ICYMI: Momentum Increasing for the Frank R. Lautenberg Chemical Safety for the 2st Century Act


Sen. David Vitter (R-La.) and Sen. Tom Udall (D-N.M.) introduced major bipartisan legislation that would protect Americans from toxic chemicals by enacting common-sense and necessary reforms to update the United States’ ineffective, outdated chemical regulatory program. The Frank R. Lautenberg Chemical Safety for the 2st Century Act has 17 original cosponsors – 9 Republicans and 8 Democrats, as well as support from the national environmental and public health communities. Click here to read more.


Below are statements in support of the Frank R. Lautenberg Chemical Safety for the 2st Century Act and bipartisan TSCA reform:


“With lawmakers coming together from both sides of the aisle, this is the best chance in a generation for us to move past an obsolete and badly broken law to provide strong protections for all Americans.”

—Fred Krupp, President, Environmental Defense Fund


“After nearly four decades under a failed law, this legislation would finally provide EPA with the tools it needs to better protect American families. Rare political circumstances have opened a narrow window to pass meaningful reform that protects the health of American families. It’s essential Congress act now.”

—Dr. Richard Denison, Lead Senior Scientist, Environmental Defense Fund


“Frank believed that fixing America’s chemical law could be his most significant legacy — in a career devoted to protecting public health. The new bipartisan proposal from senators Tom Udall and David Vitter builds important improvements upon the solid foundation Frank laid with Senator Vitter in 2013. I strongly encourage Senators in both parties to step up and help finish the job of ensuring our families are protected from toxic chemicals.”

—Bonnie Lautenberg, widow of Frank R. Lautenberg


“We also believe it is an appropriate tribute to Sen. Lautenberg's legacy. The senator was dedicated to protecting the environment and making us safer from chemical accidents.”

—Jeff Tittel, President, New Jersey Sierra Club


“The Lautenberg Chemical Safety for the 21st Century Act contains important safeguards designed to protect animals.  It requires the EPA Administrator to minimize the use of animals in testing through specific mandates, and calls for additional research on new testing methods that do not involve animals.  We are proud to support this important bill, and are pleased that it advances human safety without sacrificing the well being of other creatures.”  

—Leslie Lantz, President, Delaware Votes for Animals


“The New Mexico Building Trades Council knows that advancements in commerce shouldn't come at the expense of worker safety.  We support the Frank R. Lautenberg Chemical Safety for the 21st Century Act, because we know it will make the men and women we represent safer, and it will boost our economy by fixing a broken chemicals management system.”  

—R. Daniel Beavers, President, New Mexico Building and Construction Trades Council


“The Lautenberg Chemical Safety for the 21st Century Act adds significant worker protections to our federal chemical management system.  The law would be amended to specifically define people who work with chemicals as a vulnerable population, and it would require that their safety be taken into account.  It also eliminates the requirement that the EPA consider cost to manufacturers and other non-health factors in its decisions.  Every worker in Missouri will be safer when this important bill becomes law.”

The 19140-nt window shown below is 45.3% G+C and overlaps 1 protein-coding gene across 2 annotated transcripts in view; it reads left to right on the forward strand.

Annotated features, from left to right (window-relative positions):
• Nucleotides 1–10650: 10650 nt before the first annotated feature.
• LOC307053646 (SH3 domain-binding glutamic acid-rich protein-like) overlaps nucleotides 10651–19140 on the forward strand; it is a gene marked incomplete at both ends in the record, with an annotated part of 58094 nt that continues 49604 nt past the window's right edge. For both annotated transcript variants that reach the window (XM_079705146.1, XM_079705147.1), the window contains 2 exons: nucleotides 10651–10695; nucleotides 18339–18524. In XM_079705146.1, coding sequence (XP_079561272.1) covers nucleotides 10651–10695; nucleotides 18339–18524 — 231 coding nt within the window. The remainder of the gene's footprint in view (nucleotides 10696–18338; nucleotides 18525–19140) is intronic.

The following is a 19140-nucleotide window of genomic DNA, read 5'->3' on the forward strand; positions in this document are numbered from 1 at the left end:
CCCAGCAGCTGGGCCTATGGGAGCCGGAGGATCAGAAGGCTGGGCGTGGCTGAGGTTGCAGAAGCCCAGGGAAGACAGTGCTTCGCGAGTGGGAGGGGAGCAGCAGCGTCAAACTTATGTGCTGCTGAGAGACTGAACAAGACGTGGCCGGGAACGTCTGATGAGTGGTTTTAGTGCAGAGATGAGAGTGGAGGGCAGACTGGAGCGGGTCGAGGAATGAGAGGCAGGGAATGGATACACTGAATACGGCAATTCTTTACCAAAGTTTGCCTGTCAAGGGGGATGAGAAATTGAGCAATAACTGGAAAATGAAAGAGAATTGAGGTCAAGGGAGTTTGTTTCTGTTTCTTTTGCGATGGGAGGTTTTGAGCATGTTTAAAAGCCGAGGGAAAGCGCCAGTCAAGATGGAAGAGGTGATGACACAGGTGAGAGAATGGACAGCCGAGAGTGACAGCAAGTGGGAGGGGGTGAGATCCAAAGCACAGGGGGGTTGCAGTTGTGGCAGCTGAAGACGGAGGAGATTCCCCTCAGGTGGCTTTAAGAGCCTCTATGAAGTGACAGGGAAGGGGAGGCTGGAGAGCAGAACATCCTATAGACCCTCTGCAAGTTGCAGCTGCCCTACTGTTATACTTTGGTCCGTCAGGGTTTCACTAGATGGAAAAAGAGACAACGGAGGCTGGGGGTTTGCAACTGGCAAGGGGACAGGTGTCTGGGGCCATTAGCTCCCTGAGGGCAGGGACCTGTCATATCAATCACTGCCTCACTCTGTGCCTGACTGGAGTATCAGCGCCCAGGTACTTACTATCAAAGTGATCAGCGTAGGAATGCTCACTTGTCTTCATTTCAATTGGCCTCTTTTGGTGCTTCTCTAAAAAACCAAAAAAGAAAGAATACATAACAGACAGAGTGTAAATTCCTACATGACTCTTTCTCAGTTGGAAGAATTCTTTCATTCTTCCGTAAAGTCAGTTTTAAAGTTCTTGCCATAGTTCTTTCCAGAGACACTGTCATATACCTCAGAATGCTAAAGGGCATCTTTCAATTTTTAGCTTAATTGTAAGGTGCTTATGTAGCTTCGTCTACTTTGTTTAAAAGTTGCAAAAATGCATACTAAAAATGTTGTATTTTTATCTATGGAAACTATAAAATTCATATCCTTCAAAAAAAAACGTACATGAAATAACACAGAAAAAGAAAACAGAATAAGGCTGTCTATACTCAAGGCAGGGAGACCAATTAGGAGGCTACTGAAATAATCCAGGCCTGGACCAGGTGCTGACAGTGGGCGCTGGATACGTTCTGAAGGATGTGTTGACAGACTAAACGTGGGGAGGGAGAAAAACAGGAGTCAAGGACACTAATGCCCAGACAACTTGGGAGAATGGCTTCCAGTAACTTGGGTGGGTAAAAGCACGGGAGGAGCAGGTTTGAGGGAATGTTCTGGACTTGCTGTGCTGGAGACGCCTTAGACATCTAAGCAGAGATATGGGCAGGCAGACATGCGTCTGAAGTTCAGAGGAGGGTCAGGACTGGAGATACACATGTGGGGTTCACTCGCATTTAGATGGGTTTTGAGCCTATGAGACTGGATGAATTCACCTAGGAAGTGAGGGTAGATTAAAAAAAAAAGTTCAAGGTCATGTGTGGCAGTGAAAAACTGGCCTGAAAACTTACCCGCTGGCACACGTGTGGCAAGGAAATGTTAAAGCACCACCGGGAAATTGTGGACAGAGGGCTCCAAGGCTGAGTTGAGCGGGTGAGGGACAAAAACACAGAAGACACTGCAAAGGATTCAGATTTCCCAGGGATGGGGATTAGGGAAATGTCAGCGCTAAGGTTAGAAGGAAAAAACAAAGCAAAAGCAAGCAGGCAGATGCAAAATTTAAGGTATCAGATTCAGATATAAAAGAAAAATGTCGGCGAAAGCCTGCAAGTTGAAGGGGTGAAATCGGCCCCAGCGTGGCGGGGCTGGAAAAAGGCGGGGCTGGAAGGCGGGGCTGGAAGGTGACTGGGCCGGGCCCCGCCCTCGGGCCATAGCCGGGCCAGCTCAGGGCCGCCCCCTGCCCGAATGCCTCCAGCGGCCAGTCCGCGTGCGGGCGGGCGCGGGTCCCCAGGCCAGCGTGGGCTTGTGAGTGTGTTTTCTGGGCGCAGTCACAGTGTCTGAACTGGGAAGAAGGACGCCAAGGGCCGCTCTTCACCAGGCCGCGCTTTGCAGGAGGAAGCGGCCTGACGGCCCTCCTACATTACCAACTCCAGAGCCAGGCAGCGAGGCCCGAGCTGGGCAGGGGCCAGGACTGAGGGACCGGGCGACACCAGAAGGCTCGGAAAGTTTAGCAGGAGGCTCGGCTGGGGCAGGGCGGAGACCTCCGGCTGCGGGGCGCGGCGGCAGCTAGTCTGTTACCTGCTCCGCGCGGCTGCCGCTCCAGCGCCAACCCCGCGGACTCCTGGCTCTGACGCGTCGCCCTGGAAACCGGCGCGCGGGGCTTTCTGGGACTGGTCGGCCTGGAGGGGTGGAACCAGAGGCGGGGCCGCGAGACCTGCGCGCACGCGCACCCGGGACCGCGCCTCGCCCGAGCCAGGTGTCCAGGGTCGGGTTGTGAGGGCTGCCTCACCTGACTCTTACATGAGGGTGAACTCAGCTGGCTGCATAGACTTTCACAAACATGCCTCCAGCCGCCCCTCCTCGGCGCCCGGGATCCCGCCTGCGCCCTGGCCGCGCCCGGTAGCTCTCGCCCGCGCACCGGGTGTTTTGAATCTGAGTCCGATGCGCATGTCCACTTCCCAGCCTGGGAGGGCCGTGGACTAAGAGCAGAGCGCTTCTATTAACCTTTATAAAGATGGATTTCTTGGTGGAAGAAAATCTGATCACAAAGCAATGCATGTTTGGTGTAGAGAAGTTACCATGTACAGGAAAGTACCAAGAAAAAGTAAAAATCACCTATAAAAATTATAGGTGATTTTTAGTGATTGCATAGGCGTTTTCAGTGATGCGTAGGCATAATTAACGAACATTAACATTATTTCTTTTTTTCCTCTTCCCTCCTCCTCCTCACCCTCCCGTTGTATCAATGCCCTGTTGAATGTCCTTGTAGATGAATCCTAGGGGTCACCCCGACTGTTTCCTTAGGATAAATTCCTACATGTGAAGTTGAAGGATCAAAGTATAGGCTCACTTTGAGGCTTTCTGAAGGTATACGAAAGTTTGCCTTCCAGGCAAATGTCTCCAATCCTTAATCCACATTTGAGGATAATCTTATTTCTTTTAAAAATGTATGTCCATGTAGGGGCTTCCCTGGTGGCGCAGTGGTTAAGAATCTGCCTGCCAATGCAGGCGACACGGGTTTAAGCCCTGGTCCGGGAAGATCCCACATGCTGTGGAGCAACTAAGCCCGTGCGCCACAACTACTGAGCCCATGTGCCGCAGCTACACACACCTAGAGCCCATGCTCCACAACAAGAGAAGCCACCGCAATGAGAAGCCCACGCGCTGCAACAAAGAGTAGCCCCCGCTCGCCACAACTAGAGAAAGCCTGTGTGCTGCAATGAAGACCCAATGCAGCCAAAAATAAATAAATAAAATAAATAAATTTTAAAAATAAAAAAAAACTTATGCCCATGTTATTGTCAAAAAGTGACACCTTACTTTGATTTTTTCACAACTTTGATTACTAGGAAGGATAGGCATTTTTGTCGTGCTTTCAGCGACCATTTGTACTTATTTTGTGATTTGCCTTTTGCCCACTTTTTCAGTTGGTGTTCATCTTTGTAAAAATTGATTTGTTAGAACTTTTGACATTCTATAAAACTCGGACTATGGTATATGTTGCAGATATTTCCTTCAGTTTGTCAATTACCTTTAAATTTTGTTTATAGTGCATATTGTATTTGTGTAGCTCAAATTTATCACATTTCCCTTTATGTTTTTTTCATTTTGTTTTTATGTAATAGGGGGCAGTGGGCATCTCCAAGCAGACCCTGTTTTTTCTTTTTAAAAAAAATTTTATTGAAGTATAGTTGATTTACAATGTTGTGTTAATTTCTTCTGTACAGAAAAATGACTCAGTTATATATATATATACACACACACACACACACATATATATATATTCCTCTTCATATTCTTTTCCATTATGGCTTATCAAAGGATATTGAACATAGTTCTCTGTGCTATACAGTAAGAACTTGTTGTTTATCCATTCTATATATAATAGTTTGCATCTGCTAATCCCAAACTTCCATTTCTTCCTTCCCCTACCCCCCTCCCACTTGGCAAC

—Irl Scissors, Director, Protect Missouri Workers


“The bill will ensure that Americans in all states will be safer, not only those who live in states with the resources to take on the complicated and expensive job of regulating chemicals on their own.  I commend Senator Heitkamp for her leadership in supporting this important bipartisan legislation.” 

—Jason Ehlert, President, The North Dakota Building & Construction Trades State Council


“On behalf of every unionized carpenter in Michigan, we commend Senator Stabenow for her leadership in co-sponsoring the Frank R. Lautenberg Chemical Safety for the 21st Century Act.  This important bill will help Michigan's economy and will make every worker in the state safer from exposure to toxic chemicals.”  

—Mike Jackson, Executive Secretary / Treasurer, Michigan Regional Council of Carpenters


“As an elected official, I support the Lautenberg Chemical Safety Reform Bill because I know it will make every New Mexican - including each of my Bernalillo County constituents - safer.  But more importantly, I support this bill as the mother of four children.  Giving the EPA the power to evaluate the risks of chemicals will protect them in the short and long term.”

—Maggie Hart Stebbins, Chair, Bernalillo County (New Mexico) Commission


“Bipartisanship is hard to come by in the Senate these days, especially on issues that affect the environment. But in this case, Democrats and Republicans are coming together to improve a failed law that doesn’t work for consumers and doesn’t work for businesses. Right now, we are closer than we’ve ever gotten to reforming our toxics law because both sides have worked together to compromise on policy without compromising their principles.”

—Senator Tom Carper (D-DE)


“I am proud to be a cosponsor of the Frank R. Lautenberg Chemical Safety for the 21st Century Act which was released today with strong bipartisan support touting eight Democrats and eight Republicans. This law has not been updated since 1976, and for the first time we have a real chance at bipartisan reform that will require a review of all active chemicals in commerce. The bill strengthens protections for all Americans while creating a uniform federal system to ensure more regulatory certainty for consumers and industry.  I look forward to working with my colleagues on the Senate Environment and Public Works (EPW) Committee in moving forward with the first major environmental update in decades and working to get this bill not only through the committee and senate but signed into law.”

—Senate Environment and Public Works Chairman Jim Inhofe (R-OK)